In the annals of Los Angeles midcentury modernism, Paul Tuttle may not loom nearly as large as Charles Eames and Pierre Koenig, but he should. That said, he achieved international recognition as a designer best known for his modern, elegant furniture.
Tuttle was born in Springfield, Mo., and lived in St. Louis until World War II. As an Air Force cartographer, he was stationed in India, where the architecture and landscape influenced his pursuit of a design career. Tuttle was educated at the Chouinard Art Institute in Southern California and studied architecture at Frank Lloyd Wright’s Taliesin West in Arizona. He worked for Architects Thornton Ladd and Welton Becket, designer of Hollywood landmarks such as the Capitol Records building and the Cinerama Dome. In the 1960s, Tuttle designed houses in the Santa Barbara area but earned his greatest acclaim for furniture designs in sculpted wood and geometric stainless steel.
One of his signature pieces was the 1964 “Z” chair, which combined wood and metal in a streamlined Z form, and illustrated his affinity for combining materials such as wood, metal and glass into sleek, sculpted designs.
His custom work resulted in about 200 furniture pieces. Paul Tuttle was a pure California modernist designer but also had a strong connection to the international style of Mies van der Rohe and Marcel Breuer. He wasn’t as well known as other California designers like Eames because very few of his designs were mass manufactured. Tuttle was a bespoke furniture designer for architects and many of his tables and chairs were handmade custom pieces.
His work was the subject of a number of one-man shows: in 1966 at the Pasadena Art Museum (now the Norton Simon); an exhibition titled “Paul Tuttle, Designer” at the Santa Barbara Museum of Art in 1978 and a retrospective titled “Paul Tuttle Designs,” at the University Art Museum at UC Santa Barbara in 2001.
“I think his work is unique because it doesn’t show a lot of jumping all over the place in terms of changing styles or being trendy,” said Marla C. Berns, former director of the University Art Museum, who curated the show. His consistency was exemplified in how “the early pieces related to the later pieces,” Berns said.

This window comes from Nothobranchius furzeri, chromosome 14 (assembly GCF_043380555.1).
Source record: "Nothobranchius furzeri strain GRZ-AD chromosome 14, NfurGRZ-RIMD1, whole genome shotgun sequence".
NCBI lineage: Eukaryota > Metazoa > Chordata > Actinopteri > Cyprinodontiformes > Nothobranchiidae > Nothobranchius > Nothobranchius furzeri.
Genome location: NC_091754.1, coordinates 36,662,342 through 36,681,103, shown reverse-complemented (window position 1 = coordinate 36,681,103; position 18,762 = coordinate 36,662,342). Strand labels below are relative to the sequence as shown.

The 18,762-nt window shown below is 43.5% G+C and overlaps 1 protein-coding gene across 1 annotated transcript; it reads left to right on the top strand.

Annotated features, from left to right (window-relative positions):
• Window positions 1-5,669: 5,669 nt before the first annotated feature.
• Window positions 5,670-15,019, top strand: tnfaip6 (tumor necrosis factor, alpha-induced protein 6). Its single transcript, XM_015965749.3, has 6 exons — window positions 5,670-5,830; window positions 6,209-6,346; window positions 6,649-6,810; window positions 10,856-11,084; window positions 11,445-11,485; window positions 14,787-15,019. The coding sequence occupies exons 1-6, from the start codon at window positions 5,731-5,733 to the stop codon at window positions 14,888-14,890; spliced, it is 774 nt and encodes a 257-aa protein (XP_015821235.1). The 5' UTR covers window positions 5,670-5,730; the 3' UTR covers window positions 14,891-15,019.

In addition to producing furniture, Berns said, Tuttle focused on “certain design problems that he worked on over and over again, taking them to what he called the essence of his design. He worked on a three-legged chair over a number of years, exposing more or less of the steel supports, working on details of how the steel penetrated the wood, until he came up with the final chair years later. When he came up with something that people liked, he’d still continue to play with it, to get it to what he thought was the perfect resolution that resulted from his own internal motivations.”
Those motivations, said Berns, who is now director of the UCLA Fowler Museum of Cultural History and is working on the designer’s monograph, weren’t propelled by self-doubt, but “by the fact that he always thought he could do more. He kept pushing until he reached a certain level of perfection. It was his own rigorous standards. His big goal was not to see something go into mass production and make him a whole lot of money, but he struggled as a lot of artists struggle, to keep working until he made something that was pleasing to him.”
Perhaps no one was more familiar with Tuttle’s perfectionist streak than Bud Tullis, the Solvang-based master craftsman woodworker with whom Tuttle had collaborated on custom pieces since 1982.
“Sometimes we’d move a leg of a chair a quarter of an inch, or an arm a half an inch, and I’d pull my hair out,” said Tullis with a laugh. “But I learned from him that you never stop looking at design. The more I worked with him on the custom pieces the more excited he got because he was in total control. With his design work with manufacturers there were always compromises, and they don’t like to.